I am a glaucoma specialist and cataract surgeon at the Cincinnati Eye Institute in Cincinnati, Ohio. My focus is on the surgical management of complex glaucoma, with a particular interest in providing microinvasive glaucoma surgery (MIGS), but I still very much enjoy the satisfaction of routine cataract surgery.
4. Who are your mentors?
That is a tough question, as so many people have made an impact on me along my journey. Having someone believe in you is incredibly powerful, and I would not be where I am without the support of great mentors. At the University of Iowa, I was fortunate to train with one of the greatest cataract teachers of all time, Thomas Oetting, MD, MS, and I am proud to say I emulate him daily. Lee Alward, MD, whose voice plays frequently in my head, introduced me to the glaucoma subspecialty and showed me how special and rewarding a lifetime of caring for patients with glaucoma can be. Both of these individuals instilled in me a love of teaching and a desire to give back to the field. I rounded out my glaucoma training with giants at the University of Michigan, including Paul Lee, MD, JD; Sayoko Moroi, MD, PhD; Josh Stein, MD, MS; Jennifer Weizer, MD; Shivani Kamat, MD; and Manjool Shah, MD.
5. What has been the most memorable experience of your career thus far?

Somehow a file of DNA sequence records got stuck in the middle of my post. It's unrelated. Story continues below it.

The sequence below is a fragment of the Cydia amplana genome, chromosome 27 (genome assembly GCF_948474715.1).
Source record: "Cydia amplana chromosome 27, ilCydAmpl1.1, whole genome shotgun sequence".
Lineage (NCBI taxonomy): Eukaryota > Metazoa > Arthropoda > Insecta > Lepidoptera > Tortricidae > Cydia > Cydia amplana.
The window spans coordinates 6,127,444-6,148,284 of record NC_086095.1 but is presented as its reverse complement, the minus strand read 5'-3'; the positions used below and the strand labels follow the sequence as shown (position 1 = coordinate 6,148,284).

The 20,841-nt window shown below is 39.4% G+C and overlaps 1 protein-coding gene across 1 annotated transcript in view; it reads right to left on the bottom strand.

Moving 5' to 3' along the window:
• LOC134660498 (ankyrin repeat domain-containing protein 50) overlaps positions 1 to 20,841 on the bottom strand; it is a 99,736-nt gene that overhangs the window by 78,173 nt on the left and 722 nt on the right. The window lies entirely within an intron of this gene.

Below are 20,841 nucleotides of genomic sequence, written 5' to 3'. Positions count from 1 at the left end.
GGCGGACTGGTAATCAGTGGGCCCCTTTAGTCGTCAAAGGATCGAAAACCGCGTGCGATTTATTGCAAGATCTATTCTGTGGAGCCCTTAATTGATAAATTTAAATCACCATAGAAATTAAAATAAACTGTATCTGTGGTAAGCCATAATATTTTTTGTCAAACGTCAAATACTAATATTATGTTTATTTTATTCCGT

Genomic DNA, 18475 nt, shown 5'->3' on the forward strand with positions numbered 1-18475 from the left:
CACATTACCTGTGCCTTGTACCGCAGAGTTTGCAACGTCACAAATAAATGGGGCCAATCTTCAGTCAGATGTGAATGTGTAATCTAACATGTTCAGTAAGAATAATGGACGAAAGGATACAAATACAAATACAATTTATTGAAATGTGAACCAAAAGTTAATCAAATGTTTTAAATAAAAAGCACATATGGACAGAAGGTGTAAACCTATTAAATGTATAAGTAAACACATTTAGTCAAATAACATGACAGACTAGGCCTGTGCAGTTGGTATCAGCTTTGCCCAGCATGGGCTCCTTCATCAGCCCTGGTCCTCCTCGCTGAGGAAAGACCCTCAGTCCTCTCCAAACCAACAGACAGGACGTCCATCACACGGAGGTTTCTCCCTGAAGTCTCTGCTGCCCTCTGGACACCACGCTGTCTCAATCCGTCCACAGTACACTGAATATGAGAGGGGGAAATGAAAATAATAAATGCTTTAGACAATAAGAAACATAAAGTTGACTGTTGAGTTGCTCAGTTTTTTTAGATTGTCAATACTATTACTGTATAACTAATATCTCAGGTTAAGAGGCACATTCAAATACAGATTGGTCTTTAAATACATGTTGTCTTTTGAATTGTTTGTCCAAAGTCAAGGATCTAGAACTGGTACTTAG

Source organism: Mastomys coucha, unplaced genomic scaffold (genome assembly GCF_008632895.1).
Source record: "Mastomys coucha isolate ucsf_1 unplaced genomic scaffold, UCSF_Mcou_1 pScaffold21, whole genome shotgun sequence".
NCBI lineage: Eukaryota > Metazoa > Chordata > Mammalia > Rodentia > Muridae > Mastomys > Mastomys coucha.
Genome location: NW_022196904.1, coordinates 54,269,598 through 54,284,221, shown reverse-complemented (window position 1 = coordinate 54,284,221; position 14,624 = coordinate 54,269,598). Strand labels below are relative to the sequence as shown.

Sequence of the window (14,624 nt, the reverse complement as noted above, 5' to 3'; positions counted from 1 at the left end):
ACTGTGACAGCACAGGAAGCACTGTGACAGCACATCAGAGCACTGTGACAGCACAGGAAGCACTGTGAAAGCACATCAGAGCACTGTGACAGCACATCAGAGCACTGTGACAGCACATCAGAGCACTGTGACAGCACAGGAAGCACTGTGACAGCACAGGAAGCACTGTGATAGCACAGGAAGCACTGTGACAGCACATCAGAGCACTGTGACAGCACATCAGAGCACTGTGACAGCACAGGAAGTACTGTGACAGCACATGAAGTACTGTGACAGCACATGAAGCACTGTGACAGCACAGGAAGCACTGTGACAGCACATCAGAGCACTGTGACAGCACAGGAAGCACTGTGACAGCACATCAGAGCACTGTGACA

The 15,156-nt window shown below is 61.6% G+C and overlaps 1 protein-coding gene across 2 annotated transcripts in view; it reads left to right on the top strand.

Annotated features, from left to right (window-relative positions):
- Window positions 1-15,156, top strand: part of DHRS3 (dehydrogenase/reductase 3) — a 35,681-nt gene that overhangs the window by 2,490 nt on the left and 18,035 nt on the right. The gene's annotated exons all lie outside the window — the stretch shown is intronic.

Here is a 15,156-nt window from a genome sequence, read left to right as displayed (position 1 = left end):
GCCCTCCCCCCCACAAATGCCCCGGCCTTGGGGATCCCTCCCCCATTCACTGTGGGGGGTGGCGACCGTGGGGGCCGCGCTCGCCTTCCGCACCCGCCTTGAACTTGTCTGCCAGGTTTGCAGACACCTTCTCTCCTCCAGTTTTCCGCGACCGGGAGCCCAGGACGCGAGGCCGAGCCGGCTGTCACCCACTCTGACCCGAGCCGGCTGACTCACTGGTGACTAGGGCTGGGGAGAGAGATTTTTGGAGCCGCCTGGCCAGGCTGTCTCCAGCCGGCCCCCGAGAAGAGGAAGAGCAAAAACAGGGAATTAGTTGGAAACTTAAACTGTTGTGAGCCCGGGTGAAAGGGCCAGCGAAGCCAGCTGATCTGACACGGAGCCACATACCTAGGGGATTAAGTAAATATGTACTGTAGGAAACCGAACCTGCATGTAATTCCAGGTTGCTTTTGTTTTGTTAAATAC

I cannot choose one event, but I would say that individual patients are the most memorable to me. It is truly special to go through difficult situations with people and to earn their trust. Some of my most challenging cases have turned out to be my most meaningful experiences. Glaucoma care is tough, but the relationships formed make it worthwhile.
6. What are some new technological advances that you have found particularly exciting? Which advances in the pipeline are you most enthusiastic or curious about?
Overall, I am most excited by a shift in glaucoma care toward treatment options that improve patients’ quality of life and take the burden of treatment out of their hands. These options may come in the form of new drug products, new devices, or new evidence from studies such as the LiGHT trial, which showed the benefits of selective laser trabeculoplasty as the first line of treatment for patients with open-angle glaucoma or ocular hypertension. In my practice, I ask all of my patients how our treatment plan is affecting their daily life. I strive to find a regimen that works to control their glaucoma without controlling their lives. This may involve switching to preservative-free or compounded drop options, proceeding with selective laser trabeculoplasty, or moving on to MIGS. As you might guess, I am very excited about extended implantable drug elution.
7. What is the focus of some of your research?